Jam Guy was sitting a couple of steps below me and took my hands in both of his, and started saying all these beautiful things about how much he loves me, how glad he is I'm in his life, and how he didn't know where he would be if we hadn't found each other. I was so caught by surprise by all the beautiful things he was saying that I found myself starting to tear up; then I got concerned about his sudden outpouring of emotion, and asked him if he was all right.
Then he asked me to marry him. And right then everything shifted into that happy-dream mode, and dreamlike, I shifted into disbelief: I said "Really? For real?" and he pulled out the ring we'd collaborated on, with that lovely ruby we chose that day after I had the dream about my mother--one of those happy dreams. And it looked, if possible, even more exactly like what I'd wanted than I had imagined. I still couldn't quite believe it was real. I cried and cried; I kept asking if it was really happening.
I knew this was going to happen--I mean, we were designing the ring. What caught me by surprise is just how happy I am and how pure the happiness feels. I knew I would feel happiness when Jam Guy proposed, but I thought it would be happiness mixed with circumspection, cynicism, pragmatism, flashes from a difficult past full of hard lessons. What I felt in that moment, and what I feel now, is just happy: just pure, open-hearted love; freely rampaging hope for the future; all kinds of joy and glow and gratitude. I feel a kind of happy that I really thought I was too old and too jaded to feel anymore; what a wonderful discovery it is that I am able to feel like this.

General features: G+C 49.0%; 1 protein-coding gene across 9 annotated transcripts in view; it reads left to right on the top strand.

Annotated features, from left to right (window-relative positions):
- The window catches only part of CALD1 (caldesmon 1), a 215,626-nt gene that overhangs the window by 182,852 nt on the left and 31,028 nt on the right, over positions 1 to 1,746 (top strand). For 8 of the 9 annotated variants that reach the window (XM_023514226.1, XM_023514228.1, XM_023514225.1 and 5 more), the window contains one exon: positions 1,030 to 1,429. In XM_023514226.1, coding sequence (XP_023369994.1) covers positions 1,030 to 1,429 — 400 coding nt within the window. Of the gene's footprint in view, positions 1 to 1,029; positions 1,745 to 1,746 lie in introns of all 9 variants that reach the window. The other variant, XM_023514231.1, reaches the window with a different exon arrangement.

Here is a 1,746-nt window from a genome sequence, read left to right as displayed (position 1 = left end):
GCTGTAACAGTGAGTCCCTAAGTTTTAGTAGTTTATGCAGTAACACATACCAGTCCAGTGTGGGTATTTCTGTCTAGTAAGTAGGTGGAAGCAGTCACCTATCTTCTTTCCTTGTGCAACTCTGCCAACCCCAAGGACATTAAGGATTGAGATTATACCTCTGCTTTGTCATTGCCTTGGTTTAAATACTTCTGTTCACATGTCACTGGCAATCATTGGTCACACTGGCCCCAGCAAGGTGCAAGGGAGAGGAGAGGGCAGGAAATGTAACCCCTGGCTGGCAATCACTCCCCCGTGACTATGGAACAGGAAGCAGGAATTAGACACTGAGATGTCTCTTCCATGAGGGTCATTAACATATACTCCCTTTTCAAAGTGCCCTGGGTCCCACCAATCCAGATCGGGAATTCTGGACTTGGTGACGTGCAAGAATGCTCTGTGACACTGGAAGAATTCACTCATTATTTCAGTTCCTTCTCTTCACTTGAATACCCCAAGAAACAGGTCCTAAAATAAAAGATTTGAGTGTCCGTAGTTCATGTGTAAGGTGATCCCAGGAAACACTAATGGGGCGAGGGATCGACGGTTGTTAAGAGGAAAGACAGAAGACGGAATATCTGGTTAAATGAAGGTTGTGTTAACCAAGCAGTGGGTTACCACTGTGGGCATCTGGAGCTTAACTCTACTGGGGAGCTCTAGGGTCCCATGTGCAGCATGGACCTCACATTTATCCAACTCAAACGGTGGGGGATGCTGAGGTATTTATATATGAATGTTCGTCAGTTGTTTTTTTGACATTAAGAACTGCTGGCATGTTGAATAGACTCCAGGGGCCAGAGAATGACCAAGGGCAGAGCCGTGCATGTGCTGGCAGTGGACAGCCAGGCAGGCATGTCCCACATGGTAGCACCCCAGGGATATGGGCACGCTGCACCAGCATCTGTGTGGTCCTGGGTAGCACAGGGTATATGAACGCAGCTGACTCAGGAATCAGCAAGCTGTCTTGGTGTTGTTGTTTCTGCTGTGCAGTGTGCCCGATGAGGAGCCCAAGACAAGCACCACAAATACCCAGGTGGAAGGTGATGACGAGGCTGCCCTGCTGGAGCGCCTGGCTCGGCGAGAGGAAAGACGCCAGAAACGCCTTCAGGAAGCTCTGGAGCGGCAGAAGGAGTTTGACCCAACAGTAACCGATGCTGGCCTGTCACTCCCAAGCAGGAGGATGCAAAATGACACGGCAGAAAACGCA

Since Saturday I don't think I've quite stopped smiling. I really do feel different because I am engaged. I feel a little bit transformed, and I feel more solidified. Telling my family and friends--part of why Jam Guy proposed at this point in time was to allow me the gift of sharing this with classmates while I'm still here in San Diego and in school--has been, like, the most fun thing ever. There has been a lot of squealing. I feel like a girl in a way I don't usually really allow myself to be.
I am so very very happy, and so, since Saturday, I keep trying to reassure myself that this is not one of those improbably-happy dreams that I am going to wake up and away from. I keep looking for the fissure in normalcy that sometimes gives away that a dream is a dream, and not finding it. The only big abnormality is that I feel as happy as I do--not that I'm not usually a pretty happy person lately, but this degree of happiness is extreme for me--and that I go around grinning like a dork more or less 24/7. I had Jam Guy pinch me and it stung. I have fallen asleep six times since becoming a fiancée and woken every morning still engaged to this perfectly remarkable person.
If I never get used to being this happy, that will be okay. Every day I am grateful, and maybe from now on my gratitude will just continue to widen and deepen. I might be ready to be happy, like I said; I know at least I am ready to try. No matter how I turn it, finding happiness means making a leap of faith: so here I am, in midair, and wide awake.